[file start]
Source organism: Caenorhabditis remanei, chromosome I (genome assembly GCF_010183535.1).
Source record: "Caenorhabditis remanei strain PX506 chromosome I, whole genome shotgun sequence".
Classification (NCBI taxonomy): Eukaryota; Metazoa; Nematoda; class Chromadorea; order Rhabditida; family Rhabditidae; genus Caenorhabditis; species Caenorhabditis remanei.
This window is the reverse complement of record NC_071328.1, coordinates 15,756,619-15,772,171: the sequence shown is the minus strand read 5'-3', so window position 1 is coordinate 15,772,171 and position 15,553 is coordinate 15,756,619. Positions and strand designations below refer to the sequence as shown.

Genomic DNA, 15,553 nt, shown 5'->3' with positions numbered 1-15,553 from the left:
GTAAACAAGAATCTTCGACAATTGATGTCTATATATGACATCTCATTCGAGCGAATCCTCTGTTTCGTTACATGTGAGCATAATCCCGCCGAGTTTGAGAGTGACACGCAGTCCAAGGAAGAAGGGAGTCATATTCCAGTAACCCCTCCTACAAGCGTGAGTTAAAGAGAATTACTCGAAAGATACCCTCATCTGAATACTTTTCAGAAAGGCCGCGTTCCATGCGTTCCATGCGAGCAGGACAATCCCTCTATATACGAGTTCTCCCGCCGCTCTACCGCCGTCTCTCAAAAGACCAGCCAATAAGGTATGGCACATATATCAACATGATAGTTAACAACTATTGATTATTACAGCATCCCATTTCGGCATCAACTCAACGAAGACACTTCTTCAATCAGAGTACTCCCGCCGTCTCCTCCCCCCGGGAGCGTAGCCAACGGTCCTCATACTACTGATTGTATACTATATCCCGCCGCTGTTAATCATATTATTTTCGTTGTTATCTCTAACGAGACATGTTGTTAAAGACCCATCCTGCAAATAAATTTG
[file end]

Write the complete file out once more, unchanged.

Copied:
Source organism: Caenorhabditis remanei, chromosome I (genome assembly GCF_010183535.1).
Source record: "Caenorhabditis remanei strain PX506 chromosome I, whole genome shotgun sequence".
Classification (NCBI taxonomy): Eukaryota; Metazoa; Nematoda; class Chromadorea; order Rhabditida; family Rhabditidae; genus Caenorhabditis; species Caenorhabditis remanei.
This window is the reverse complement of record NC_071328.1, coordinates 15,756,619-15,772,171: the sequence shown is the minus strand read 5'-3', so window position 1 is coordinate 15,772,171 and position 15,553 is coordinate 15,756,619. Positions and strand designations below refer to the sequence as shown.

Genomic DNA, 15,553 nt, shown 5'->3' with positions numbered 1-15,553 from the left:
GTAAACAAGAATCTTCGACAATTGATGTCTATATATGACATCTCATTCGAGCGAATCCTCTGTTTCGTTACATGTGAGCATAATCCCGCCGAGTTTGAGAGTGACACGCAGTCCAAGGAAGAAGGGAGTCATATTCCAGTAACCCCTCCTACAAGCGTGAGTTAAAGAGAATTACTCGAAAGATACCCTCATCTGAATACTTTTCAGAAAGGCCGCGTTCCATGCGTTCCATGCGAGCAGGACAATCCCTCTATATACGAGTTCTCCCGCCGCTCTACCGCCGTCTCTCAAAAGACCAGCCAATAAGGTATGGCACATATATCAACATGATAGTTAACAACTATTGATTATTACAGCATCCCATTTCGGCATCAACTCAACGAAGACACTTCTTCAATCAGAGTACTCCCGCCGTCTCCTCCCCCCGGGAGCGTAGCCAACGGTCCTCATACTACTGATTGTATACTATATCCCGCCGCTGTTAATCATATTATTTTCGTTGTTATCTCTAACGAGACATGTTGTTAAAGACCCATCCTGCAAATAAATTTG